Today, it is not uncommon for digital plug-ins (plug-ins are basically a computer program or smaller program within a program) to do the work of outboard processors or in place of analog gear in shaping or adding effects to the tracks. Instead of having a large analog device (or even a large digital device for that matter) to process the audio when adding, removing, or changing the sound of an individual instrument/vocal, a software program performs the task. Many times the audio is recorded straight to hard disc instead of first running through an analog mixing console or to of any sort of tape (be it analog or digital tape). Analog tape has a bit of distortion naturally. This is caused by an over-polarization of particles on the tape. The BIAS settings on an analog tape machine determine how the electrical signal received will magnetically polarize the iron-oxide particles coated on the tape. Too much polarization in a selected area or on selected particles would sound unnatural. However in having some more polarization than needed on select particles often creates a rich, warmer sound than if the audio was being recorded exactly as was received without over polarization. Certain particles are pulled away from their most accurate respected positions (compression) and are over polarized in which they cannot hold any more of a charge in relation to the amplitude of the waveform being introduced by electricity (saturation). This over alignment (tape / particle compression) and over saturation (tape / particle maximum polarization) can produce a rounder, softened, warm sound than recording straight to hard disc. At the same time transients can be less prominent and harmonics inaccurate.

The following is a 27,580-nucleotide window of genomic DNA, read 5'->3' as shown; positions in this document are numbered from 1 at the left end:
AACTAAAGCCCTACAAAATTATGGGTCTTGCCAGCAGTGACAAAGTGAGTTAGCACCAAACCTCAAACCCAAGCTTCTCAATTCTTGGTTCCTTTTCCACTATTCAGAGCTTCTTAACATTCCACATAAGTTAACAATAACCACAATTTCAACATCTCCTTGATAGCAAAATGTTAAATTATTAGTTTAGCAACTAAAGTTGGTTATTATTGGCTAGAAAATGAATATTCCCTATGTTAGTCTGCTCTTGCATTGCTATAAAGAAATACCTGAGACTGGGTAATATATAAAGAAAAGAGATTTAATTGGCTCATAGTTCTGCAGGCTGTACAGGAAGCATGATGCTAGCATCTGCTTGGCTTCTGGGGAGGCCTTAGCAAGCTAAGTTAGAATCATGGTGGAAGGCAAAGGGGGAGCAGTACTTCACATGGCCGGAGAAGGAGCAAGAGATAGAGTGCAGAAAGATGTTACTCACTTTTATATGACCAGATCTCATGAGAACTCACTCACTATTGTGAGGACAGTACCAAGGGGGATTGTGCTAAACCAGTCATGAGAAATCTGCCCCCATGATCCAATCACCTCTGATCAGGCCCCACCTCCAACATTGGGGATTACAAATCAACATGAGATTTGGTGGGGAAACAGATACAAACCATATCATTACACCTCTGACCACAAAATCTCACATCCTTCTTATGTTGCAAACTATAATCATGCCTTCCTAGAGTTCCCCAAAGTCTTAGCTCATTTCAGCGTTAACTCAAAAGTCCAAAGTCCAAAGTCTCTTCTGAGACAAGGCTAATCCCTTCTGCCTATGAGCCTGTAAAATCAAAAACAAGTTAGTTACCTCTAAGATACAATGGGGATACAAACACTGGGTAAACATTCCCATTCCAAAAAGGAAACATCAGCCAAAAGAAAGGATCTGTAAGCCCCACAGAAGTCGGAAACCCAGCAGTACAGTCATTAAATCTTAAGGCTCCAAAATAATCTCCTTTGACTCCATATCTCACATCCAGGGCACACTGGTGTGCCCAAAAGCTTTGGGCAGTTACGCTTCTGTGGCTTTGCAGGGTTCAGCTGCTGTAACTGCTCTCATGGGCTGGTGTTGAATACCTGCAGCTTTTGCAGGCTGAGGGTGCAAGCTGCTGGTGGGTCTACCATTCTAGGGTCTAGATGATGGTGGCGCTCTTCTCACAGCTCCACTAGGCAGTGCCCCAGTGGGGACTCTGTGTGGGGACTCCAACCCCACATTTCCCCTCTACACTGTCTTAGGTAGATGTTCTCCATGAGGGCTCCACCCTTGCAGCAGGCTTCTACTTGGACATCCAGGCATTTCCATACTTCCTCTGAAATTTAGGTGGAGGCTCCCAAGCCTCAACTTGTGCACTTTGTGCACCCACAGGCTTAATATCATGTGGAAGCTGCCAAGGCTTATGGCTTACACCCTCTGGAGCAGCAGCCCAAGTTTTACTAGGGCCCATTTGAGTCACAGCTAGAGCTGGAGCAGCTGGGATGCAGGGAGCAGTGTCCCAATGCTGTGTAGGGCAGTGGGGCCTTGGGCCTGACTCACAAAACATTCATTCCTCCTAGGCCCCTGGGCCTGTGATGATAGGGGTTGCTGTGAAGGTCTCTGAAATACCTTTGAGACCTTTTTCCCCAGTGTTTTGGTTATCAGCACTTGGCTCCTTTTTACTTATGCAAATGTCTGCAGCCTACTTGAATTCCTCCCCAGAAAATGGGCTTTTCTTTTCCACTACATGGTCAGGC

This situation explained above is not ‘naturally’ possible when recording to disc because the mechanics are a different beast, so to speak. Either the audio it is recorded properly or with levels too ‘hot’ which produces clipping (the digital version of analog being over distorted). There is less in-between when recording digitally (but the window is expanding as time goes on). Not to confuse the quality of sound that is now possible when recording to hard disc, equalization can be adjusted and additional compression can be added to have the best of both worlds (producing ample transients and bump or roundness where desired).